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Interview: WPP CEO Sir Martin Sorrell on Iran and more

Interview: WPP CEO Sir Martin Sorrell on Iran and more

Communications giant WPP’s CEO Sir Martin Sorrell discusses acquisitions, Iran and that $86m pay cheque

The saying ‘don’t all rush at once’ seems to apply very neatly to Iran in the months following the historic lifting of nuclear-related sanctions in January.

With everyone from the energy, tourism and hospitality industries queuing to stake their claim in the fertile landscape of the previously cut-off population of 83 million people, it seems the business world could be at the dawn of a new era.

And, of course, with new industry comes tremendous advertising and media opportunities. But for Sir Martin Sorrell, chief executive officer of the world’s largest communications group WPP, the market is one to approach with the toes rather than a headfirst dive.

“It’s the largest market to have really opened up since the fall of the Soviet Union or the Berlin Wall at the end of the Cold War. So it’s really important,” the adland veteran tells Gulf Business.

“We’re talking to a number of people in Iran at the moment. Now we are not subject to United States’ sanctions or licensing, we don’t have to get a US licence because we are a foreign company. But the banking sanctions, we have to look at very closely. We are talking to a large number [of people] in Iran and I expect we will do something shortly.”

The CEO continues: “The Iranians are very shrewd, so as the degree of interest is heightened in Iran, the pricing of opportunities has risen. But that was ever thus. So I think [there are opportunities] for all our brands in Iran in advertising, media, and data investment management. We’re already doing data work in Iran through other parts of the world, we’re already doing surveys.”

However, unlike Cuba, which also recently opened up and where WPP has opened its first office, there remains no official WPP presence in Tehran. This despite media group rival Dentus Aegis Network setting up a base there as far back as last year. But given recent developments with Iran’s ballistic missile programme and talks of reintroducing sanctions already circulating, it is perhaps just as well WPP has proceeded cautiously.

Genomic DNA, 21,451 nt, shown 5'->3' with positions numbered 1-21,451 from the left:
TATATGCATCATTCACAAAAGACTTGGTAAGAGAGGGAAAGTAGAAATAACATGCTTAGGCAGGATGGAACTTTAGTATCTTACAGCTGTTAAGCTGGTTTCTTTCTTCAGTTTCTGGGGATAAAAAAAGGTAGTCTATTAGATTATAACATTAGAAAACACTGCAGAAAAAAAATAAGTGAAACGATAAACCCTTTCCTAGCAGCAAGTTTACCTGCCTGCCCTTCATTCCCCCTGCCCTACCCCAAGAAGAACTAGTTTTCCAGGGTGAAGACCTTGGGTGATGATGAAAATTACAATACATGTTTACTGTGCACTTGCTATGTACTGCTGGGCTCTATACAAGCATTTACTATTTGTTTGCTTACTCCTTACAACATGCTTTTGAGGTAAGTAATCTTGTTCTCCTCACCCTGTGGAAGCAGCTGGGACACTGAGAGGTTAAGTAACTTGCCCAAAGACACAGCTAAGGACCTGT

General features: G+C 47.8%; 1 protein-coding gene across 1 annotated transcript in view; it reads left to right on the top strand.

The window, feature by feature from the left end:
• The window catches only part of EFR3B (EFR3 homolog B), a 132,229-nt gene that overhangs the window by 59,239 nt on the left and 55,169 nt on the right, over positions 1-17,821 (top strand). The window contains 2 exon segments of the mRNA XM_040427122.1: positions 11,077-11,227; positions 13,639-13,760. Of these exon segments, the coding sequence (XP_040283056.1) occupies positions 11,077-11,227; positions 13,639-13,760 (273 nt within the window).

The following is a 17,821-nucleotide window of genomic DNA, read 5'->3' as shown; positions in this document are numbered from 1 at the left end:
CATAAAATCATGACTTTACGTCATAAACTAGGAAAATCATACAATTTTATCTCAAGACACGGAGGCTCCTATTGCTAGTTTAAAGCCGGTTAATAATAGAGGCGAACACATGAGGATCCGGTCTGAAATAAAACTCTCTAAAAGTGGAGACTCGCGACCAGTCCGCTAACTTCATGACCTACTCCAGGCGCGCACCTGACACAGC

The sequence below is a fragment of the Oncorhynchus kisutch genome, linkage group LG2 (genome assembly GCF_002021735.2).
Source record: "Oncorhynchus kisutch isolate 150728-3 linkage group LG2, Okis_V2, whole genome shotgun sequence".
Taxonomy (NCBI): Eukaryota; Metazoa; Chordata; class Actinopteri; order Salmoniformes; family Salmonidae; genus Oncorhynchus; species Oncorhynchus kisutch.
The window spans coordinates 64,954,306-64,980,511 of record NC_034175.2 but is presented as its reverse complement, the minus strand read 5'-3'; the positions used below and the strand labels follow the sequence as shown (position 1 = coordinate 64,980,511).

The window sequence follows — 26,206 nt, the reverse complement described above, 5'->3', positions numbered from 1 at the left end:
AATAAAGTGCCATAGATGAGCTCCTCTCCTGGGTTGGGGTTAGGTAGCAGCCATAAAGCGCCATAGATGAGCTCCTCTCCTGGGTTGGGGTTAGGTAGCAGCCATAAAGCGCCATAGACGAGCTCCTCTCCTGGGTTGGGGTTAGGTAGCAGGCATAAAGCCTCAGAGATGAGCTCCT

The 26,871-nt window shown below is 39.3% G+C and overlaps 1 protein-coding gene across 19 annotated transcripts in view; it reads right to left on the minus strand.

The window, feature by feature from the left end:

However, as Sorrell says, the potential there is undeniable. In population size alone, Iran outweighs both Cuba, with 12m people, and Vietnam, which had around 60m when US sanctions were lifted in 1994.

He adds: “I was at a Financial Times Iranian conference; it was a euro monetarist – I think it was one of ours – who said the female cosmetic market is worth $4bn and is predicted to get to $11bn in a few years.

“The tourism industry is a massive opportunity; there are 657 hotels in Dubai and there are only about 16 hotels or whatever in Tehran and very few of them are four star, five star status. Air France and British Airways are now opening direct coverage to Tehran from Paris and London. There are healthcare and education opportunities; they are a highly literate population.”

Sorrell has agreed to meet Gulf Business just 30 minutes before he is due to speak on a panel with former British Prime Minister Tony Blair at the Global Education and Skills Forum in Dubai. Despite speaking alongside such a headline heavyweight as Blair, Sorrell is able to generate his fair share of column inches.

Indeed that day, just hours before our meeting at The Atlantis Hotel, it was revealed that Sorrell’s pay packet this year would more than likely reach $100m. The largest portion of this is his $86m share of WPP’s long-term bonus scheme. Added to his salary and annual bonuses this will be the second largest single pay cheque given to the CEO of a FTSE-listed company, after Reckitt Benckiser’s Bart Becht took home $125m in 2009. And having faced criticism to the point of full-scale investor revolts in the past, it is no surprise this subject is a touchy one for him. “It’s not a bonus, it’s an incentive plan,” he argues.

“It’s based on the performance of the company and if the company did not perform well, we wouldn’t get it. The result is no surprise if we perform at the top for five years, which we have done.

“There are two things that have driven it,” he continues. “One is the performance of the company and two is the share price. The share price has doubled in the last five years so the market capitalisation has gone from $14bn to $30bn. So you can look at the figure and say that’s a large figure, but two things have happened; the company has performed above seven or eight of the top comparators and the second thing is that the share price itself has risen. What was allocated five years ago has doubled in value.”

Nevertheless this is far from the first time the CEO of the world’s largest advertising group has had to answer questions about his pay, with investor backlash occurring last year and in 2012 due to Sorrell and his fellow board members’ seemingly hefty slice of the pie.